Tuesday, November 25, 2008
Clean Lines And Black Boxes
I've always been interested in architecture. I really enjoy being in a building (the Tate Modern in London, for example) or a house (Frank Lloyd Wright's Fallingwater comes to mind) that makes you feel something.
I enjoy being in a building and letting the building have its way with me, to let it influence how I'm thinking and what I'm thinking.
I might not like them in the end, but I admire buildings that elicit a reaction of any kind.
So many of the buildings and houses built today are so, well, boring. There's no imagination, no effort to instill the structure with a soul or personality. Does it really cost that much more to add a little whimsy to a building, or a detail that is pleasing to the eye?
I live in Prague, so I'm never far from some amazing architecture -- 1,000 years of architecture. In Prague, we have everything from the 14th-century Charles Bridge, to Frank Gehry's so-called Dancing Building, to the Art Nouveau masterwork Obecni Dum, or Municipal House, one of my all-time favorite buildings in the world.
Lately, I've been interested in apartment buildings in Prague. I've noticed that a few the apartment complexes being built around the city have a certain style that I admire. They're not cookie-cutter buildings.
A few months ago, I took some pictures of what I believe are two separate apartment or housing complexes off Evropska, toward Divoka Sarka, that I admire. I think they're cool. They've got clean lines and splashes of color and I really admire them.
I'm not quite sure what style of architecture these buildings would fit into. Post-Modern? Functionalist?
Take a look above and below:
On the flip side, I discovered a couple of houses in a new neighborhood in the village of Roztoky that seem to take the same general idea and totally botch it up. They can only be described as black cubes.
I use to think that they were not quite finished, but now I'm convinced that this is the way they're supposed to look. Why someone would design such an ugly house I do not know. I wonder what it's like to live in them.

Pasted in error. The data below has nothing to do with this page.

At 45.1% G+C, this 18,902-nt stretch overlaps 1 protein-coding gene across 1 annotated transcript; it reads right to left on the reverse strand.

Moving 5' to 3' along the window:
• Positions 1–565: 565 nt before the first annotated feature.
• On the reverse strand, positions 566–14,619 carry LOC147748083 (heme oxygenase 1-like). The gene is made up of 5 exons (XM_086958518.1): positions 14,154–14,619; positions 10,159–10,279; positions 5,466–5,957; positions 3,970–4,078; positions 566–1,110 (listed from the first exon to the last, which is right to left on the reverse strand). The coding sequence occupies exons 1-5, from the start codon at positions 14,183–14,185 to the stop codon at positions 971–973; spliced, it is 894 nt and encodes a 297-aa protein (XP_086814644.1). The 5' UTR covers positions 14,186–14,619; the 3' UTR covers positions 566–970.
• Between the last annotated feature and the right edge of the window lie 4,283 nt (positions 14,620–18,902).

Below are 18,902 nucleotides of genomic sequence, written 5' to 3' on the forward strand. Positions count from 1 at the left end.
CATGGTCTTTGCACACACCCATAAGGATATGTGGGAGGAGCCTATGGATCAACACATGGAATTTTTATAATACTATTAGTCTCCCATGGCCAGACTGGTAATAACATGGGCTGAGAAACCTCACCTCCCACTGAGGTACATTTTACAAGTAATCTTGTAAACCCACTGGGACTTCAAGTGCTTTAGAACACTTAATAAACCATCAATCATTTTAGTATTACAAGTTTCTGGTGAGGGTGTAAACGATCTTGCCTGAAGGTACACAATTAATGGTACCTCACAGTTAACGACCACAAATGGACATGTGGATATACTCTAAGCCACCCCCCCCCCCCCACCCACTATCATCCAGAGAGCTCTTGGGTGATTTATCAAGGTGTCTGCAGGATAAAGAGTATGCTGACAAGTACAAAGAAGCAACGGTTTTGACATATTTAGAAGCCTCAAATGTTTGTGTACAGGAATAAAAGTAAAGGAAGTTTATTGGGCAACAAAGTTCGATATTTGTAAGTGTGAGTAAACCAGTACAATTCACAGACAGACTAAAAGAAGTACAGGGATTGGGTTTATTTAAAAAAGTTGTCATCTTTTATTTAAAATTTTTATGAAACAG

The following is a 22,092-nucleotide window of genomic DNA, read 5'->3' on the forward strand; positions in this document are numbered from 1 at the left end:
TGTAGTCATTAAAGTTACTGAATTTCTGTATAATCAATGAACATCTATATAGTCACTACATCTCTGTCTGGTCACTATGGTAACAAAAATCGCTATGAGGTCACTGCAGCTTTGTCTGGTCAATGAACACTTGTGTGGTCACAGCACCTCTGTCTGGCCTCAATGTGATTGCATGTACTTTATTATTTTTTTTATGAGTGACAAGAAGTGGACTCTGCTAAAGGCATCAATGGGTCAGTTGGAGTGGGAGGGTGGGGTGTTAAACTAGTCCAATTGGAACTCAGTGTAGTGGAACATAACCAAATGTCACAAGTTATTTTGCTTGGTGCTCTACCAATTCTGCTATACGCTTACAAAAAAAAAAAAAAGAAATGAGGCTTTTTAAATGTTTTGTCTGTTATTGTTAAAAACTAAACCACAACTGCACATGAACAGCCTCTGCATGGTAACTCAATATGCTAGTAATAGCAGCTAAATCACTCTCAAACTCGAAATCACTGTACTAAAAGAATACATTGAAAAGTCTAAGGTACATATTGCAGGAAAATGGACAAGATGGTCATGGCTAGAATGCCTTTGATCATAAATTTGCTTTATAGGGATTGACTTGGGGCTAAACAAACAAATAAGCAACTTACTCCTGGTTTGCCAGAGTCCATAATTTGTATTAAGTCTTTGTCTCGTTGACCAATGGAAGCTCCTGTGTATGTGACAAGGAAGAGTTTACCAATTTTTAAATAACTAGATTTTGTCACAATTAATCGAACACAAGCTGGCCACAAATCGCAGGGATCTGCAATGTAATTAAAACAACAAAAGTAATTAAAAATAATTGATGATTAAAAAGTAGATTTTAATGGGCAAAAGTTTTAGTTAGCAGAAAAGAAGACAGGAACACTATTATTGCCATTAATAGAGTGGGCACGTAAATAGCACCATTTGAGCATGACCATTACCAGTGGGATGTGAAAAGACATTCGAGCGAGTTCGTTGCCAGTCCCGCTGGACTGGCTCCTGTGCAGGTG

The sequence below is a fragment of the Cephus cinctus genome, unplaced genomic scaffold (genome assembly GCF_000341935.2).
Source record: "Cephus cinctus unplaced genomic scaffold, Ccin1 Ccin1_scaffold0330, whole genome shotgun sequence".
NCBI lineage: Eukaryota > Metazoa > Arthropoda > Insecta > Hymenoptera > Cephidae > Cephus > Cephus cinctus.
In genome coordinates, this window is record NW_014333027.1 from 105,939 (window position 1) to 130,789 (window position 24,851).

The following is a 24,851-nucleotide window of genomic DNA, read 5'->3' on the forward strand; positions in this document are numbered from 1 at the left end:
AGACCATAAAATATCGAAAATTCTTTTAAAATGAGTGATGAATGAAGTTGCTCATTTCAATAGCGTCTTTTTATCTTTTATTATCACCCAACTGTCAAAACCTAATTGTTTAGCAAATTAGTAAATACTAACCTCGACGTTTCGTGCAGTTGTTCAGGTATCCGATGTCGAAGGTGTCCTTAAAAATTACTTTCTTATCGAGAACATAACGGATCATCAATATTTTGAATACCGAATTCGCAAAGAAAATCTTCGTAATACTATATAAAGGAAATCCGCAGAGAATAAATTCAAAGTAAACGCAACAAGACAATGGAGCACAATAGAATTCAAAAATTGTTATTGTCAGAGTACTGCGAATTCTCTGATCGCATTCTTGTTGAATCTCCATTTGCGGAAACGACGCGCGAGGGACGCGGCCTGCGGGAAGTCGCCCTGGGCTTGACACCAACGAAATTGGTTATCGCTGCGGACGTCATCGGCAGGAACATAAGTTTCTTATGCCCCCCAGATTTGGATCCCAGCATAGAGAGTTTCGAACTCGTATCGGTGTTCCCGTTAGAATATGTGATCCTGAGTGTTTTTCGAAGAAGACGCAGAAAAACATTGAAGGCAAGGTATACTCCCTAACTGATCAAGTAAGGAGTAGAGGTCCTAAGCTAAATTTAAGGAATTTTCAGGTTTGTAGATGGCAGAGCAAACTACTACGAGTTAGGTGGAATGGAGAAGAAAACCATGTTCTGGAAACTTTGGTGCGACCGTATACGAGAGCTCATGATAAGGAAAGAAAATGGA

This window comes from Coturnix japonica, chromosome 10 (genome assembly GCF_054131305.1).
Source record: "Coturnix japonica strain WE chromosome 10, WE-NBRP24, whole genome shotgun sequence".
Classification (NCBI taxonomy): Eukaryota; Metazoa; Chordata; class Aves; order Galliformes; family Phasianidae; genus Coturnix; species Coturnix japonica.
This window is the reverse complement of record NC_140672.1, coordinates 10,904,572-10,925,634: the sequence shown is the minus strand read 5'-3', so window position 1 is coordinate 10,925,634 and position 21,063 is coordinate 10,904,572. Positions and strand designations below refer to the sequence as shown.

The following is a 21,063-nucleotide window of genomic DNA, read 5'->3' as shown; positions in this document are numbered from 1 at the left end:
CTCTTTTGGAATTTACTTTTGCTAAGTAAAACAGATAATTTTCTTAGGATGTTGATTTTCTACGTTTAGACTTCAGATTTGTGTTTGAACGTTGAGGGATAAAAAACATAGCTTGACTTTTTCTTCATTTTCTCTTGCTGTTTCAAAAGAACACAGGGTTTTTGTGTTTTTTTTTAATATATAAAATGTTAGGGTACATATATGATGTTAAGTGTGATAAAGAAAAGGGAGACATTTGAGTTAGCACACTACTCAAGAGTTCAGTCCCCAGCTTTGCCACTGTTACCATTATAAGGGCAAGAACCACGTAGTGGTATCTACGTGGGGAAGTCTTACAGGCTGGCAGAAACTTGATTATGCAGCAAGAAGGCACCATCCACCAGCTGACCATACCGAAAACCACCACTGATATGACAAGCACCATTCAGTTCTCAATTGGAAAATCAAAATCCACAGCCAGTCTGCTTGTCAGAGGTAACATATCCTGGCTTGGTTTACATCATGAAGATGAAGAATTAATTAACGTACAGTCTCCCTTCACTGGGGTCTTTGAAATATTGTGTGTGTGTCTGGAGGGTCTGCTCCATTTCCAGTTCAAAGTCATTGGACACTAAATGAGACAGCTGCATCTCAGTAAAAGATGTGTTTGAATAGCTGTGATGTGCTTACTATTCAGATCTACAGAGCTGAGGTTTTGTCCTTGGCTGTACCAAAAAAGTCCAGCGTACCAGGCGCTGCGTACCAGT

Is there a method to the madness?
Posted by Grant Podelco at 9:43 PM 5 comments:
Sunday, November 9, 2008
Gusto To Spare
An amazing photograph of Petr Hlavaty and Jirina taken sometime in the mid-1940s.
I want to tell you about a man I know who defines the word "gusto."
His name is Petr Hlavaty, and he's my next-door neighbor here in Černý Vůl, the little village I live in, west of Prague.
Mr. Hlavaty doesn't speak any English, and I don't speak any Czech, save for a few pitiful words and phrases, so we've never had a chance to talk, which is a damn shame. Because I've admired Mr. Hlavaty from a distance ever since Daisy and I moved here in September 2007.
Mr. Hlavaty is 84 years old, but he looks -- and more importantly acts -- at least 20 years younger. He's got a wonderful vegetable and flower garden surrounding his house, and I've never seen a man work as hard at it as he does, all year long.
The happy couple today.
He is always outside -- digging or mowing or planting or weeding or pruning or laying paving stones. His energy is breathtaking. If I'm not mistaken, he also built the large house we both are living in -- he on one side, Daisy and I and Emma on the other. His son-in-law, Svatoslav Gosman, told me he dug the massive cellar himself, by himself.
And the results of his labor are something else. He's been kind enough to share some of his bounty with us over the past year -- a massive zucchini last year (that's Emma holding the monster at right), and earlier this year a huge basket of what were the sweetest strawberries I've ever tasted, along with a delicious strawberry cake baked by his wife, Jiřina, herself a marvel at age 83.
The couple recently celebrated their 60th wedding anniversary. They were married in September 1948 in Podivin, in south Moravia. They met while Mr. Hlavaty was serving in the Czechoslovak Army. He retired as a colonel. She worked as the assistant to the general manager of the Czechoslovak State Archive until her retirement.
I had the pleasure of being able to congratulate them as they were leaving for an anniversary party at Mr. Hlavaty's son's house in the country near Křivoklát, and I got to see a wonderful framed photo of the two taken in the mid-1940s, shortly before their marriage.
You know what?
They haven't changed a bit.
All the best to you both.
Posted by Grant Podelco at 9:31 PM 2 comments:
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